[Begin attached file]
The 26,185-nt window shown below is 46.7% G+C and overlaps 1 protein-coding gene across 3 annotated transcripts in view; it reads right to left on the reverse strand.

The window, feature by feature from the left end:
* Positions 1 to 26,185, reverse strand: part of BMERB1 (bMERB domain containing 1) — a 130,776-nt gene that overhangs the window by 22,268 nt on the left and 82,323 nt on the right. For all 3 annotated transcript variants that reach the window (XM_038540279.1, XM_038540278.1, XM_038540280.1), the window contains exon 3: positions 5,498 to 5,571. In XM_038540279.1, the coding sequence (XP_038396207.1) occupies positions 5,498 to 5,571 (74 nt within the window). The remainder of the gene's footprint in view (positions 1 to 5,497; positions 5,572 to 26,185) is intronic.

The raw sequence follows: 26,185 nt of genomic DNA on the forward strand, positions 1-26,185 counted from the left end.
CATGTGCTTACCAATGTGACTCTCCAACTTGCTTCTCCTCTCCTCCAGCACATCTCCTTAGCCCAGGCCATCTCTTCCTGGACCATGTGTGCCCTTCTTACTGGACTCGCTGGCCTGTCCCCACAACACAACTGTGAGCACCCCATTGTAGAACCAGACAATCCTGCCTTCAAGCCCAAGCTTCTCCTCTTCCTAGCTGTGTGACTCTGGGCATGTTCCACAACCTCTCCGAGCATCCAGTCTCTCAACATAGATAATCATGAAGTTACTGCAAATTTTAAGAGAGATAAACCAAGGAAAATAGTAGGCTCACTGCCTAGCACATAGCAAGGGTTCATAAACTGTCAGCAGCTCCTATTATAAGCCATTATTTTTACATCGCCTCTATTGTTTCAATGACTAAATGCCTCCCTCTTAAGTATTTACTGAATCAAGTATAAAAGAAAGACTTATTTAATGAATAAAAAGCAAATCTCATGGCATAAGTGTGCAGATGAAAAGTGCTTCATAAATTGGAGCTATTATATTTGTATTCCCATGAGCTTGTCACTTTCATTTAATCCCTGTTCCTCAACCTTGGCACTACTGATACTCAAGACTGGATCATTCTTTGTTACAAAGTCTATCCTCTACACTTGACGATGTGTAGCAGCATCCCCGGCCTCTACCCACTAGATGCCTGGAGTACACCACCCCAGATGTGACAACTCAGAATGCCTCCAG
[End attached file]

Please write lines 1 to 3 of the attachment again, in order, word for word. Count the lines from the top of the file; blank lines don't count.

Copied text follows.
The 26,185-nt window shown below is 46.7% G+C and overlaps 1 protein-coding gene across 3 annotated transcripts in view; it reads right to left on the reverse strand.

The window, feature by feature from the left end:
* Positions 1 to 26,185, reverse strand: part of BMERB1 (bMERB domain containing 1) — a 130,776-nt gene that overhangs the window by 22,268 nt on the left and 82,323 nt on the right. For all 3 annotated transcript variants that reach the window (XM_038540279.1, XM_038540278.1, XM_038540280.1), the window contains exon 3: positions 5,498 to 5,571. In XM_038540279.1, the coding sequence (XP_038396207.1) occupies positions 5,498 to 5,571 (74 nt within the window). The remainder of the gene's footprint in view (positions 1 to 5,497; positions 5,572 to 26,185) is intronic.